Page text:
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LAUSANNE, Switzerland (Reuters) - The International Olympic Committee (IOC) has been advised by a prominent business school to give greater transparency to a programme which is handing out more than $500 million (388.68 million pounds) in funding.
The Olympic Solidarity programme distributes money to help national Olympic Committees around the world fund athlete development and the training of coaches.
It has been given $509 million to distribute in the 2017-20 cycle, compared to $439 for the previous four-year period.
On Monday, the Lausanne-based International Institute for Management Development (IMD) said the IOC should give
"more complete and thorough information on the processes and financial flows from Olympic Solidarity".
Presenting a report of the IOC's governance, the institute suggested setting up a fully-owned subsidiary to run the programme.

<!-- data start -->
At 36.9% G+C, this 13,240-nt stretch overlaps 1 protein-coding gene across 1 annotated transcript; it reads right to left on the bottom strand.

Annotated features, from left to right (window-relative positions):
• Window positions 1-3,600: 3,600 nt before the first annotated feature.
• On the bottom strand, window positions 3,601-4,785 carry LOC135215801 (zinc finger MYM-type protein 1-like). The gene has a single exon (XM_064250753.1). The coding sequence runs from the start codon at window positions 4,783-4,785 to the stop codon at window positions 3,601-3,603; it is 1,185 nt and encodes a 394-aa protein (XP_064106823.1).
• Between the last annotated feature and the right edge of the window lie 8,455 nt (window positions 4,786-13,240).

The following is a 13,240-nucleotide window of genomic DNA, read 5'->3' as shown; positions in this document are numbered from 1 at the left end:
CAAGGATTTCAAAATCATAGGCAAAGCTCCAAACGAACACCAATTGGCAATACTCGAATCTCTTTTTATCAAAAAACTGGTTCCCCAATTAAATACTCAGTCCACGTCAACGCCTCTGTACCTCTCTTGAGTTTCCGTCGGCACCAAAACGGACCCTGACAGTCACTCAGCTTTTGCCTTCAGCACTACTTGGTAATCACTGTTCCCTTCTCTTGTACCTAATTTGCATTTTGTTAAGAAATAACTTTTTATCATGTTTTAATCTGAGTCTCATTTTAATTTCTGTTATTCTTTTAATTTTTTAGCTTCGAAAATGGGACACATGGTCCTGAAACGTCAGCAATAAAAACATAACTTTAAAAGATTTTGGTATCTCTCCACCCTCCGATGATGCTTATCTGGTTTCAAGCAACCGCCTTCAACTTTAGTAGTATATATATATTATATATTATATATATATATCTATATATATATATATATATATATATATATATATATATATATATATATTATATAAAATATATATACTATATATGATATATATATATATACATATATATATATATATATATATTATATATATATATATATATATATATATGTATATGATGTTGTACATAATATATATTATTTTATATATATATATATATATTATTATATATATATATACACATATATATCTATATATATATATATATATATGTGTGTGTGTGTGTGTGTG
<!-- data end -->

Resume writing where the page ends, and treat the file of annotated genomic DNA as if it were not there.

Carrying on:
The review was commissioned in 2015 as part of the IOC's agenda 2020 reforms which also aimed to make the Olympics more attractive, reduce the cost of hosting them and get the IOC to become more transparent.
The IOC and other sporting federations were also determined to avoid being tarred with the same brush as world soccer's ruling body FIFA, which was hit by an unprecedented corruption crisis in 2015.
It also proposed that the IOC became "more directly involved in the organisation of the Olympic Games" to make sure that promises of a lasting legacy would be fulfilled.
Another suggestion was that the IOC's ethics commission be given "more independence to investigate cases of ethical misconduct, thus improving its efficiency" and that it be given its own budget.
Currently, the commission can only investigate cases handed to it by the IOC's administration.
Writing by Brian Homewood, editing by Ed Osmond